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Using a Signal Generator for an "In Home" radio transmitter

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Guest

Mon Jan 07, 2019 8:45 pm   



Is it possible to use a Signal Generator for an "In Home" radio
transmitter?

I would like to make a small in the house AM radio transmitter, so I can
listen to my own music collection of MP3 music on my antique radios. I
know I can buy a transmitter for this use, but I am wondering if I can
use what I already have.

For example, I have an Eico 315 Signal Generator. It has an internal
400cps audio generator, but it also has the capability of inserting
another audio signal.

So, can I just take a MP3 player and run that into the signal generator,
and connect the sig gen to a piece of long wire strung inside my home to
transmit the signal? Is there enough power to transmit inside my own
home? I'd probably string 10 to 20 ft of wire along the edge of the
ceiling, or across curtain rods from window to window.

Of course I'd set the sig gen to an MW AM radio frequency, such as
16,500 kc.

Pat
Guest

Mon Jan 07, 2019 10:45 pm   



On Mon, 7 Jan 2019 12:56:59 -0800 (PST), "pfjw_at_aol.com"
<peterwieck33_at_gmail.com> wrote:

Quote:
On Monday, January 7, 2019 at 2:34:24 PM UTC-5, tub...@myshop.com wrote:
Is it possible to use a Signal Generator for an "In Home" radio
transmitter?



It is absolutely possible. And, the quality of the signal transmitted will be based on the quality of the generator. BUT:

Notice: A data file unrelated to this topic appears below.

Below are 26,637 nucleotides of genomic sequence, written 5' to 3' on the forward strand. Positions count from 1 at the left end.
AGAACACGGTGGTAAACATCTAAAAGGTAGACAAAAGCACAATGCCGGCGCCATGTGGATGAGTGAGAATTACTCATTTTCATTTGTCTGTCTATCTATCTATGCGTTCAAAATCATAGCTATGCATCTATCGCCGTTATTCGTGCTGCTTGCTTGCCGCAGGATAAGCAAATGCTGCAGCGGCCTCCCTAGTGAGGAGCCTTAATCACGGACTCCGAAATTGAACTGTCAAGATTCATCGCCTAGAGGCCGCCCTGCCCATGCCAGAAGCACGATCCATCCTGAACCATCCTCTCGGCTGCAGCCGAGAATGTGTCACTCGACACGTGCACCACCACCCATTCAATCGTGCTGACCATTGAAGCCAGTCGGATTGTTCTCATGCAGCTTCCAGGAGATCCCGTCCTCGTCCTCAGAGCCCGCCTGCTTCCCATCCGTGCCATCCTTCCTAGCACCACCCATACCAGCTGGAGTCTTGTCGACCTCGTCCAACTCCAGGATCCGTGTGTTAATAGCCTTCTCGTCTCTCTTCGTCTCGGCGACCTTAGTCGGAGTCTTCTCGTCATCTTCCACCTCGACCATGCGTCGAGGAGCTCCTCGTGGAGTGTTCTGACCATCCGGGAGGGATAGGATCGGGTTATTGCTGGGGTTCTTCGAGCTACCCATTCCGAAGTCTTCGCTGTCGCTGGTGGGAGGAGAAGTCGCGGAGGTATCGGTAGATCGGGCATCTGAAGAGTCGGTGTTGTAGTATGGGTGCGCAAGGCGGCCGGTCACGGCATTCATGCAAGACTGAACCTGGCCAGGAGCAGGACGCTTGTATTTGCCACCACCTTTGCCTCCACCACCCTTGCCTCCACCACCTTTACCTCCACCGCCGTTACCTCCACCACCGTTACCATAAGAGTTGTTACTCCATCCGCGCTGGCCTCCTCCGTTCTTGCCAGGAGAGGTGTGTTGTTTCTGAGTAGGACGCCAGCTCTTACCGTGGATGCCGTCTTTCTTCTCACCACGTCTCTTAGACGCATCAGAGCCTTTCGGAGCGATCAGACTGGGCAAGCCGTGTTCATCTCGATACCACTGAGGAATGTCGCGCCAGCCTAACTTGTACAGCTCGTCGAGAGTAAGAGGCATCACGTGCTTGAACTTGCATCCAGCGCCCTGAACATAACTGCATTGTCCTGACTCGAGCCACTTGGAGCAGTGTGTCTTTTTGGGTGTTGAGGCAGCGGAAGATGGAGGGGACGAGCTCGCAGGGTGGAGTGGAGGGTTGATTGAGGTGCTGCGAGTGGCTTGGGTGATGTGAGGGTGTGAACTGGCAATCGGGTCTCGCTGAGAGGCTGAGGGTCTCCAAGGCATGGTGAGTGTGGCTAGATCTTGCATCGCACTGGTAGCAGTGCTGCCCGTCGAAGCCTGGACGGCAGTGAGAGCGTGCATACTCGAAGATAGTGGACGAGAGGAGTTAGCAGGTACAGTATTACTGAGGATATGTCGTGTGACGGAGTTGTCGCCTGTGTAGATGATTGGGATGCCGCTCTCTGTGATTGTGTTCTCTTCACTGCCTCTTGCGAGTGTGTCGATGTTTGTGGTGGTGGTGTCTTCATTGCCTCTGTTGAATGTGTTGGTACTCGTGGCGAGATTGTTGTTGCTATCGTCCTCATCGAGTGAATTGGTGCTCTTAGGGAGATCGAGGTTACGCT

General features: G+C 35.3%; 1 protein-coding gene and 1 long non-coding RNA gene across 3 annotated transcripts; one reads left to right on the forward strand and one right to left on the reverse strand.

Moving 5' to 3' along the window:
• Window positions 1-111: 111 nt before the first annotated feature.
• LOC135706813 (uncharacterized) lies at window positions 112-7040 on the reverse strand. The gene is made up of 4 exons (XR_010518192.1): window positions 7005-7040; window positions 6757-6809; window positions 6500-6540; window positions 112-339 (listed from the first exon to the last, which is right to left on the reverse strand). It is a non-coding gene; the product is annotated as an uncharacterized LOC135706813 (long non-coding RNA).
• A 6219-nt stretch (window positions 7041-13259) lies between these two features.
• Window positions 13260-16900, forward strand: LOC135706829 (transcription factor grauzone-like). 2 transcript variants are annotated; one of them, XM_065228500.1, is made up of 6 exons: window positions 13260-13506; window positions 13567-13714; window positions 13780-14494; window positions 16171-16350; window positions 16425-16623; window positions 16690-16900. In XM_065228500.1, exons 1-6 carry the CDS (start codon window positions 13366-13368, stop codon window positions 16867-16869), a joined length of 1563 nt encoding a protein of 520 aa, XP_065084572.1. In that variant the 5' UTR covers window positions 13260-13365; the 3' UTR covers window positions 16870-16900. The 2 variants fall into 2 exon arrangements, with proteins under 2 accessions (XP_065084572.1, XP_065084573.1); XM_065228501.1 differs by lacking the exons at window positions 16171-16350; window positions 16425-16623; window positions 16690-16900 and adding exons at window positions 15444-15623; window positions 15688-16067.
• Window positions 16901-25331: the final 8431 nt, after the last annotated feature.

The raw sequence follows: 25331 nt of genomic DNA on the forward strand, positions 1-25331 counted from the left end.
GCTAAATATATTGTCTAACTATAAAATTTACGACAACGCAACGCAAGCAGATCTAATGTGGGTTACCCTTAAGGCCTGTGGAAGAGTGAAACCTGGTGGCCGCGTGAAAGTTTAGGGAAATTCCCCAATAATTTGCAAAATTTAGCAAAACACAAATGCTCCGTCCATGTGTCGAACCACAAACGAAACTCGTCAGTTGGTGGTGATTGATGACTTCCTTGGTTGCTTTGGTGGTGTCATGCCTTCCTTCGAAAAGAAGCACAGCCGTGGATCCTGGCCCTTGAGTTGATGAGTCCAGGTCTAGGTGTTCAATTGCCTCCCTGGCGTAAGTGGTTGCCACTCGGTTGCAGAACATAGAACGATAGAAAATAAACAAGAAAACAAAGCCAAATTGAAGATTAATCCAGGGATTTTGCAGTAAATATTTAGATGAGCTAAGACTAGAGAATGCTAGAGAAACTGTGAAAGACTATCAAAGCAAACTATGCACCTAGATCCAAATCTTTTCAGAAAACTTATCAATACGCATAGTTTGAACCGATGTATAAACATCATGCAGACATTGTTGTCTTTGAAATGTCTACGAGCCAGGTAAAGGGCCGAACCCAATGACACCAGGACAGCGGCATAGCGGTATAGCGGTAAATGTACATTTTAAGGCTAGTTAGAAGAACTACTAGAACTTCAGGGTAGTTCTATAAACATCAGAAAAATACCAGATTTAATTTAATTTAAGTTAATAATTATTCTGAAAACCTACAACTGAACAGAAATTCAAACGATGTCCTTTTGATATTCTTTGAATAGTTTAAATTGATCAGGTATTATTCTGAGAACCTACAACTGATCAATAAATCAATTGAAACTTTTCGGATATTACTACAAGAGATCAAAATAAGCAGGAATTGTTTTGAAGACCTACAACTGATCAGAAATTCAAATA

Make sure your radiated power does not exceed FCC part 15 limits. Which, as I remember, is about 100 mw on the commercial AM band. Also, make sure you do not exceed
antenna 'developed length' - which is very roughly ten (10) feet. You will get better results if you trim your antenna to the target frequency. When I lived and worked in
Saudi, I covered 80 acres with an SSTRAN transmitter, using a based-loaded coil mounted about 10 meters above grade, and transmitting on 1380 AM.
Not so good on the stucco-on-mesh villas, so I converted to FM in short order, using a Ramsey FM100B (1-watt). That covered a radius of about 5 km in good stereo.

Look up the FCC Part 15 rules for Medium Band AM.

Peter Wieck
Melrose Park, PA


I'm not sure what you meant by "trim your antanna to the target
frequency". If you are talking about an antenna that is resonant at
AM broadcast band frequencies, that is not practical (or legal as you
correctly pointed out) for a home transmitter. One wavelength at 1600
kHz is 187 meters (over 600 feet).

Fox's Mercantile
Guest

Mon Jan 07, 2019 10:45 pm   



On 1/7/19 2:56 PM, pfjw_at_aol.com wrote:
Quote:
Not so good on the stucco-on-mesh villas, so I converted
to FM in short order, using a Ramsey FM100B (1-watt).


Which is all well and good, but old table AM radios don't do FM.


--
"I am a river to my people."
Jeff-1.0
WA6FWi
http:foxsmercantile.com

Look165
Guest

Mon Jan 07, 2019 10:45 pm   



Think of PowerLine.

tubeguy_at_myshop.com a écrit le 07/01/2019 à 20:33 :
Quote:
Is it possible to use a Signal Generator for an "In Home" radio
transmitter?

I would like to make a small in the house AM radio transmitter, so I can
listen to my own music collection of MP3 music on my antique radios. I
know I can buy a transmitter for this use, but I am wondering if I can
use what I already have.